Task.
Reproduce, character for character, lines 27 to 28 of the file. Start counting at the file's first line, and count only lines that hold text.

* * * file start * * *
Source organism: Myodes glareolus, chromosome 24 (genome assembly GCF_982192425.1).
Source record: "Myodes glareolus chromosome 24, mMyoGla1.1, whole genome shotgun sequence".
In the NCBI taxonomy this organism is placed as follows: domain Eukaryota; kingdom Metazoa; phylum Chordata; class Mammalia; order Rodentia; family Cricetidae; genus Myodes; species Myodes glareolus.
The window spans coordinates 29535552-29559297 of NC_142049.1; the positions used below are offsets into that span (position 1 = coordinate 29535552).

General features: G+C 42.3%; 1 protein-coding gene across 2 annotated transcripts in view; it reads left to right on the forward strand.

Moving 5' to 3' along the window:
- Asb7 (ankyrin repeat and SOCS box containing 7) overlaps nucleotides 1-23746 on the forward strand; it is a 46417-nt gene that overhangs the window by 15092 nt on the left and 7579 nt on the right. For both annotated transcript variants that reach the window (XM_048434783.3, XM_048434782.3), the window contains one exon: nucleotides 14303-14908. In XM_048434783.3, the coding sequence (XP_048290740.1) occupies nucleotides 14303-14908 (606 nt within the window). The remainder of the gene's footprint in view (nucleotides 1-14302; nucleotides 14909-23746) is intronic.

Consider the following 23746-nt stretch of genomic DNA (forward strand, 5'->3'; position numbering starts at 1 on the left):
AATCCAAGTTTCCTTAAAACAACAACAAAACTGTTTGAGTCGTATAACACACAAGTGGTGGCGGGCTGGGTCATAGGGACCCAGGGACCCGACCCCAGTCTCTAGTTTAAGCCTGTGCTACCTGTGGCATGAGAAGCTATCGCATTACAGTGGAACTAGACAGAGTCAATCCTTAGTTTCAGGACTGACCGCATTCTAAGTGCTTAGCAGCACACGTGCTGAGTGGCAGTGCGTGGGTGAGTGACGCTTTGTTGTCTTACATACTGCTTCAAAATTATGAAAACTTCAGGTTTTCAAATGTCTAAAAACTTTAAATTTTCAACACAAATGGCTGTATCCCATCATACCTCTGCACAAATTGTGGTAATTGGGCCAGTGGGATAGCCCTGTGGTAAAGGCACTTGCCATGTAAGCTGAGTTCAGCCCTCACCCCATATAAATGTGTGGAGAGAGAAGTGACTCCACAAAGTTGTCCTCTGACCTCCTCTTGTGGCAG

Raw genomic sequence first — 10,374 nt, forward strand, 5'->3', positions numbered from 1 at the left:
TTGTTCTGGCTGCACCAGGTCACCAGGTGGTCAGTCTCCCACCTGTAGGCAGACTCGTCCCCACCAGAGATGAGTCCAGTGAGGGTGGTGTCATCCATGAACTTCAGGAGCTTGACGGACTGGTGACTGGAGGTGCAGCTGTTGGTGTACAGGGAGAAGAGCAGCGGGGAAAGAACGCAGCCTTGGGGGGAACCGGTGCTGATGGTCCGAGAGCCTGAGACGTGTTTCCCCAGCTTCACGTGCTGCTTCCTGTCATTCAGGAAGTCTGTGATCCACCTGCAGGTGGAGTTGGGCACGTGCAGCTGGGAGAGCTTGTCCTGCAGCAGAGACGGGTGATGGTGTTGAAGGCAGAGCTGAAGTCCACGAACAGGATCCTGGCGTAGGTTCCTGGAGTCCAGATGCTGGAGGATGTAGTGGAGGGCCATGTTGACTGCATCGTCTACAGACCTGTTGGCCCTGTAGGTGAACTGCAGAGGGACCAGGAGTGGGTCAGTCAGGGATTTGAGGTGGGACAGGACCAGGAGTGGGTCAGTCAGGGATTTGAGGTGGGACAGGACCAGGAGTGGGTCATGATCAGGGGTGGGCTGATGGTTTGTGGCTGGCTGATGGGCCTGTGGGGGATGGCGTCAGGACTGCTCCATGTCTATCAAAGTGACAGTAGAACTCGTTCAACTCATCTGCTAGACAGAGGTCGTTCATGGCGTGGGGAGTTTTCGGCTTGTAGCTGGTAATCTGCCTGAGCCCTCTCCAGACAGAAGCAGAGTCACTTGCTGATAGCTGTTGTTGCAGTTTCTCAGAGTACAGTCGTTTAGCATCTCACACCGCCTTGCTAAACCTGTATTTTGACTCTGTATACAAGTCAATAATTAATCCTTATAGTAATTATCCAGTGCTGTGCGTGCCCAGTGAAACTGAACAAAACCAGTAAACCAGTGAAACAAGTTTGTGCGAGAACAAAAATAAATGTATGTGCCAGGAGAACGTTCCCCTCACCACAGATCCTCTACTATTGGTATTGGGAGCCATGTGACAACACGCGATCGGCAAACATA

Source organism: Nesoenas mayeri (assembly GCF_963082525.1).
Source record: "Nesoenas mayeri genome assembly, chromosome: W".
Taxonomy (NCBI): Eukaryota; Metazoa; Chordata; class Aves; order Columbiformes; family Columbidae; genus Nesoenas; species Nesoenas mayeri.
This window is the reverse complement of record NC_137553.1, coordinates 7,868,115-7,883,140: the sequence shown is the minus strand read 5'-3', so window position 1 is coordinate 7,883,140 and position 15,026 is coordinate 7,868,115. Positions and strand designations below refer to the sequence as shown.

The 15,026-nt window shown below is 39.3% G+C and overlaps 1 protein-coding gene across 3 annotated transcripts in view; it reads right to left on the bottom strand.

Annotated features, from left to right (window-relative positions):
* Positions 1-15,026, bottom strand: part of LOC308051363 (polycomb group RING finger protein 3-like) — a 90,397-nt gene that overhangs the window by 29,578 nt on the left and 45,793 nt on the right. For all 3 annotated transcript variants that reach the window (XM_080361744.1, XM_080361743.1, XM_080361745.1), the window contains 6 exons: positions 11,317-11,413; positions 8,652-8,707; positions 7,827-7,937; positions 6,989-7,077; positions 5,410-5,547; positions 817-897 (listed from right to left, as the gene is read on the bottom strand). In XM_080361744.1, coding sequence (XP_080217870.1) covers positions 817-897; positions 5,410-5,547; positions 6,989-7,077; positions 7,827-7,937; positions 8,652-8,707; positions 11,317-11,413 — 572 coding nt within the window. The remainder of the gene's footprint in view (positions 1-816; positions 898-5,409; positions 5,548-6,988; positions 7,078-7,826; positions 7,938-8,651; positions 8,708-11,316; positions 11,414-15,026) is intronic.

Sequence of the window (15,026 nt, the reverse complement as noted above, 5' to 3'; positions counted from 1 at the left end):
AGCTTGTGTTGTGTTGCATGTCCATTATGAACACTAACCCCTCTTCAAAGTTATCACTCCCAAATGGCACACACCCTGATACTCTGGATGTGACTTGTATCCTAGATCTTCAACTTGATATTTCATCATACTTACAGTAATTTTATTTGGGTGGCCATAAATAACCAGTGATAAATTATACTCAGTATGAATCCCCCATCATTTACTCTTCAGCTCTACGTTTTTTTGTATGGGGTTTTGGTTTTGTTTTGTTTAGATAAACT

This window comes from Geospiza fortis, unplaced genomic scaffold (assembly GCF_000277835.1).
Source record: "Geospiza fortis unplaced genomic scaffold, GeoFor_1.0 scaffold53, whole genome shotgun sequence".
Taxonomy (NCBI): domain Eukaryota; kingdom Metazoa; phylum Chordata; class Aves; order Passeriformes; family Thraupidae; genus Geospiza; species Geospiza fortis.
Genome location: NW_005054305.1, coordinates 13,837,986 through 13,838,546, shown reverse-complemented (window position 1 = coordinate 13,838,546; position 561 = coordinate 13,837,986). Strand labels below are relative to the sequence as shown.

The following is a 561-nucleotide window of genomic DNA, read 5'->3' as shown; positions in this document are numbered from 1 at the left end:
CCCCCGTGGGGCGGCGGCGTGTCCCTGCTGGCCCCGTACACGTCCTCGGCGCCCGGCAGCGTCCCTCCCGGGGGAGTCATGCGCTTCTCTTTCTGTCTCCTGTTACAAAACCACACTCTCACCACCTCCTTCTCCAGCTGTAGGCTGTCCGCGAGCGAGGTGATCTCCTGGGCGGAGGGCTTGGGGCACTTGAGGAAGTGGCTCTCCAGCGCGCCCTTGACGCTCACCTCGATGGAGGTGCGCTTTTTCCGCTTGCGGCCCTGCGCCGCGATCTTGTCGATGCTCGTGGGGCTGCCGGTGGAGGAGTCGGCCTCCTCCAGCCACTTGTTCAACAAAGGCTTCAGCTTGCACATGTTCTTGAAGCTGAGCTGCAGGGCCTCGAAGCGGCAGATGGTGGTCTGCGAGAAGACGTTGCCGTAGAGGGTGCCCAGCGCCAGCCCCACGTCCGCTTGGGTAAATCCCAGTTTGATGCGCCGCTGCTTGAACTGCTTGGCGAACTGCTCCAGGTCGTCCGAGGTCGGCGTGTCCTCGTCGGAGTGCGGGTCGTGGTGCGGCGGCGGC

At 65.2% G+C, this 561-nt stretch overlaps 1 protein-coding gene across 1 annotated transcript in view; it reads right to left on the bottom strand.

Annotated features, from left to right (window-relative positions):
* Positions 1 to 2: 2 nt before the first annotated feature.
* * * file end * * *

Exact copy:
At 65.2% G+C, this 561-nt stretch overlaps 1 protein-coding gene across 1 annotated transcript in view; it reads right to left on the bottom strand.

Annotated features, from left to right (window-relative positions):